Employees may need some time off to get theirserious-health-condition forms certified. But that doesn’t mean they can stop showing up for work and ignore company call-in requirements during that time.
Recent case: Floridian Scott Huberty worked for Time Warner Entertainment for decades and was aware of the company call-in rules. Those rules said that if an employee didn’t show up for work for three consecutive days or didn’t call in each of those days, he or she would be deemed to have quit.
Huberty claimed he was stressed and told his supervisor he might need time off. Then he stopped coming to work. He went looking for a doctor to certify him as suffering from a serious health condition. However, he never called in and was terminated.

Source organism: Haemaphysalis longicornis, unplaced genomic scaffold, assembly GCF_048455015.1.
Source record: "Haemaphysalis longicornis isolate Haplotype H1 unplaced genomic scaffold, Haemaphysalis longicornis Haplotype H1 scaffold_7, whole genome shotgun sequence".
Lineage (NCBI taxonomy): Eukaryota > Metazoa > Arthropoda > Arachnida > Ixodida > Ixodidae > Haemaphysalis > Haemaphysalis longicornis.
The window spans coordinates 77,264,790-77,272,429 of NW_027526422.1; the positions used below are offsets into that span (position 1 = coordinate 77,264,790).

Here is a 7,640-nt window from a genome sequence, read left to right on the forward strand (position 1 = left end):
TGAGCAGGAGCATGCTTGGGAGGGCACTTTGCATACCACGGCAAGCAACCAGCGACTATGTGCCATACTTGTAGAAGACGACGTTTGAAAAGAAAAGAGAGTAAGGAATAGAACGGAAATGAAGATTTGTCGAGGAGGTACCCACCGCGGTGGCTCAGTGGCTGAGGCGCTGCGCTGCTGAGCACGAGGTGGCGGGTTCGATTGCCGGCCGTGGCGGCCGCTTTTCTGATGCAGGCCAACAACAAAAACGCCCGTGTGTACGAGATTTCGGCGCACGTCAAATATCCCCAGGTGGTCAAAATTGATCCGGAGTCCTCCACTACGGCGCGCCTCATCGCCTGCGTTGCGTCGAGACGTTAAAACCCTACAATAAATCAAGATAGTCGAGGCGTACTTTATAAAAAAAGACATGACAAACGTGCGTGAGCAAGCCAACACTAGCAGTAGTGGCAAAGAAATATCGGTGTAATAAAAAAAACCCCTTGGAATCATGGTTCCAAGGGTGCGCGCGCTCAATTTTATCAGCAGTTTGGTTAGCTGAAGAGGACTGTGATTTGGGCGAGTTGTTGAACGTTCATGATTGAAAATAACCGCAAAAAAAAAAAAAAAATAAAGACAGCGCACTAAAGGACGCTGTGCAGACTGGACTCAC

Huberty sued, alleging that he had been denied the right to.
In court, he admitted that he actually didn’t get any treatment for his alleged condition until a year after he was fired.
The court tossed out his case. It reasoned that employees can’t simply ignore their employer’s call-in rules. Plus, Huberty couldn’t show he actually suffered from a serious health condition at the time he was terminated because he hadn’t seen a doctor or undergone treatment. He couldn’t wait a year and then argue that a diagnosis was retroactive. (Huberty v. Time Warner Entertainment, No. 5:10-CV-2316, ND OH, 2012)
Bottom line: You can enforce call-in policies pending a medical certification.